The uplands include the most extensive areas of semi-natural habitats in Britain. As well as supporting typically upland bird communities, they have become a refuge for some formerly more widespread species. They present some of the greatest opportunities for habitat restoration and creation. Our research focuses on:
- The influences of alternative land uses
- Autecological studies to identify mechanisms of change
- Exploring opportunities for enhanced monitoring
<p>Effects on bird abundance and species richness of edge restructuring to include shrubs at the interface between conifer plantations and moorland</p>
<p>Quantifying the importance of multi‐scale management and environmental variables on moorland bird abundance</p>
Investigating wader breeding productivity in the East Cairngorms Moorland Partnership Area using collaborative methods
Review of data and monitoring options for assessing the status of breeding wader populations in the Yorkshire Dales National Park
This report assesses the availability and quality of information relating to breeding populations of six of the most numerous wader species (Oystercatcher, Golden Plover, Lapwing, Snipe, Curlew,...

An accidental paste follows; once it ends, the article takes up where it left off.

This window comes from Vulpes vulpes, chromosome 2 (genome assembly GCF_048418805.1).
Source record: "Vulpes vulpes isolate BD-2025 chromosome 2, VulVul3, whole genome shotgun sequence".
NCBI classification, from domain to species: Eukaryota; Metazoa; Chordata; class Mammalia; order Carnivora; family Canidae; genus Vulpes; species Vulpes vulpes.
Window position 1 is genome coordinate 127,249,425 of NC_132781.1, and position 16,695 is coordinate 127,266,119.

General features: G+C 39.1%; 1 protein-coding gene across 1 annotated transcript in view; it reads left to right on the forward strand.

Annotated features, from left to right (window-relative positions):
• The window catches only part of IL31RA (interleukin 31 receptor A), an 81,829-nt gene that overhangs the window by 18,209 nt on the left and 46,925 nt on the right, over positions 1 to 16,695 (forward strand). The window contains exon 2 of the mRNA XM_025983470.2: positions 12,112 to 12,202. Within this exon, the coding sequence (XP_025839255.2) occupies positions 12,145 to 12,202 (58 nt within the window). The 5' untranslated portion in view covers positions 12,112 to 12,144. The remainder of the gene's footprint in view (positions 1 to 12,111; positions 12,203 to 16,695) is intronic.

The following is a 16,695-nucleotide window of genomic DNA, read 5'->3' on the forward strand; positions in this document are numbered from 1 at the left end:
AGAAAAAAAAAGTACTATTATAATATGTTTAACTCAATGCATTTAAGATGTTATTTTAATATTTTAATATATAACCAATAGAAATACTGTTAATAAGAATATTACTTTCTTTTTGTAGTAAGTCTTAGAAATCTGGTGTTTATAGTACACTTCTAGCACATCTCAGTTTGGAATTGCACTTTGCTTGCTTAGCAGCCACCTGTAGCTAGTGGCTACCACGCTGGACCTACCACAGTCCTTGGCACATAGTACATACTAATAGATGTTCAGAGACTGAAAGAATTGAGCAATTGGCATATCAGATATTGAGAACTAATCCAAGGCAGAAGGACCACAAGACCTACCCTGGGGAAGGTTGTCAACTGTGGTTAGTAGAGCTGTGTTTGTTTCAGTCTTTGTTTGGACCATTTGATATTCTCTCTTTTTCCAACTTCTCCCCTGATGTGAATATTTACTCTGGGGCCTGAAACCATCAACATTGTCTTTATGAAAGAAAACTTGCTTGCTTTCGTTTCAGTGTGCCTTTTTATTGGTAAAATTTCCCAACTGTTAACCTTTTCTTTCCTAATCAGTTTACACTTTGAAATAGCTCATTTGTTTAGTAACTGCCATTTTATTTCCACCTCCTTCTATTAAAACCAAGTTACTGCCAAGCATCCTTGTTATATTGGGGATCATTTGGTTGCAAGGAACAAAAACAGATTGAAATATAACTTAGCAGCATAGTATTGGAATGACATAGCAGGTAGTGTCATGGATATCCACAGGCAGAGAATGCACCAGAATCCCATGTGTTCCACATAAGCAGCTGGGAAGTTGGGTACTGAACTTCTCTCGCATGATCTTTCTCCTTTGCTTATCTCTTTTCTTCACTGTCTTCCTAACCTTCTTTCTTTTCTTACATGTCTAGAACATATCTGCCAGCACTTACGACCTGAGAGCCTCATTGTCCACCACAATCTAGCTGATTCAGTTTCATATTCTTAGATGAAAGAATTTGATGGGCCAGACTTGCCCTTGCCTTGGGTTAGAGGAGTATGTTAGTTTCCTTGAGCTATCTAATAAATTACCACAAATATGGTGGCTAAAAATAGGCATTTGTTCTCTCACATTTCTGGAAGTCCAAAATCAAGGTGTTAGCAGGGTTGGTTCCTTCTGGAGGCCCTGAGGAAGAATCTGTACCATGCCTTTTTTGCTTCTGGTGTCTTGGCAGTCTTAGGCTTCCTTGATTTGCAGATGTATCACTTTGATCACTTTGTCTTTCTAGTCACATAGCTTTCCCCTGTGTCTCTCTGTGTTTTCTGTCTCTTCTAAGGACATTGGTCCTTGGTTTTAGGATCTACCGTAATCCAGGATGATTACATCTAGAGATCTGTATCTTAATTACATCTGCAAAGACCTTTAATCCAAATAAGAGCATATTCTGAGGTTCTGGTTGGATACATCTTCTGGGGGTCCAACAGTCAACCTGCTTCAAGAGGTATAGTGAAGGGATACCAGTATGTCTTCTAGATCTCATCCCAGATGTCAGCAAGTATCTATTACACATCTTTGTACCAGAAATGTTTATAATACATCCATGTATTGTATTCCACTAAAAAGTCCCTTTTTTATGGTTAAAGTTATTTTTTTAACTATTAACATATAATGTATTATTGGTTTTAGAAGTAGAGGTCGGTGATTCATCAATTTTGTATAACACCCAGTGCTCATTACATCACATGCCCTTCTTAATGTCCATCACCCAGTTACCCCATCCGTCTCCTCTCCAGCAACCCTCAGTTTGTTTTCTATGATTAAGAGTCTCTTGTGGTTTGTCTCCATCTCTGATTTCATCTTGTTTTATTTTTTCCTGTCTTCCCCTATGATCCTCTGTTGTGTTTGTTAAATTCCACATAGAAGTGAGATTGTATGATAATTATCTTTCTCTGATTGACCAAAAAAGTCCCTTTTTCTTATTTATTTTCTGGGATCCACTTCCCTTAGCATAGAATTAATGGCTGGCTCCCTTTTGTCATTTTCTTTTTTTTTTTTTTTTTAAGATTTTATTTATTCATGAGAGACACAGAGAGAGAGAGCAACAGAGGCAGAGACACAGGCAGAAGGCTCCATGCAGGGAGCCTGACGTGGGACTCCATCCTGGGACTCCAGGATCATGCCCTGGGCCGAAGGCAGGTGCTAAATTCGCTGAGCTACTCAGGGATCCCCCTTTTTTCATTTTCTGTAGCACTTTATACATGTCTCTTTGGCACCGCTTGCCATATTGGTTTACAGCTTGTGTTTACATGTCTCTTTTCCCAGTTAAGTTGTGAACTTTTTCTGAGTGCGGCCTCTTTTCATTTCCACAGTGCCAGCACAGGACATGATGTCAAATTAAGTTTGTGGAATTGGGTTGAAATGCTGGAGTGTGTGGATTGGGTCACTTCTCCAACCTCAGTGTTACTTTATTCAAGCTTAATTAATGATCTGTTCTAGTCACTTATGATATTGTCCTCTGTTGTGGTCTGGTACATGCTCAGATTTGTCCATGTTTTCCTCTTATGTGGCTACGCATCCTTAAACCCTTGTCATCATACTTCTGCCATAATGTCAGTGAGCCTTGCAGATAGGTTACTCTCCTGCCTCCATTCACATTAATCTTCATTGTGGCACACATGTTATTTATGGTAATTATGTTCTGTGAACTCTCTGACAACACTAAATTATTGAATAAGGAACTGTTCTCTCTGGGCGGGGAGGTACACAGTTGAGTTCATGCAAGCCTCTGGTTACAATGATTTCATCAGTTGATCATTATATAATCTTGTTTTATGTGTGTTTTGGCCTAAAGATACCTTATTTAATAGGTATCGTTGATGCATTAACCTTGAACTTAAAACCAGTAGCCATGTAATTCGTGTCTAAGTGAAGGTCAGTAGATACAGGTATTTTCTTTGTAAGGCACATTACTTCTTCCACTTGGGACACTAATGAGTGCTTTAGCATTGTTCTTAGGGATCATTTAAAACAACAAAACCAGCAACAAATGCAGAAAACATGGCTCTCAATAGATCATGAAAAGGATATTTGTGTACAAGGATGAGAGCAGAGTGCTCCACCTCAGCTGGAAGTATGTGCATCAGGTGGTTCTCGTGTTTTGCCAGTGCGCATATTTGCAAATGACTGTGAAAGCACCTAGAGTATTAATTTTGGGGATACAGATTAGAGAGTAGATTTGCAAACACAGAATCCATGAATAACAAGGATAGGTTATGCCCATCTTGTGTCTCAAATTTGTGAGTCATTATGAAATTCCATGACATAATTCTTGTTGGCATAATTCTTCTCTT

Declining population trends of European mountain birds
Mountain areas often hold special species communities, and they are high on the list of conservation concern. Global warming and changes in human land use, such as grazing pressure and afforestation...
Take part in BBS - counting for conservation
The Breeding Bird Survey is the main scheme for monitoring the population changes of the UK’s common and widespread breeding birds. The survey involves two early-morning spring visits ...
Monitoring Breeding Waders in Wensleydale: trialling surveys carried out by farmers and gamekeepers
John is responsible for managing, developing and undertaking research projects relevant to Scotland, in particular the development of BTO Scotland’s portfolio of studies related to forest and moorland management.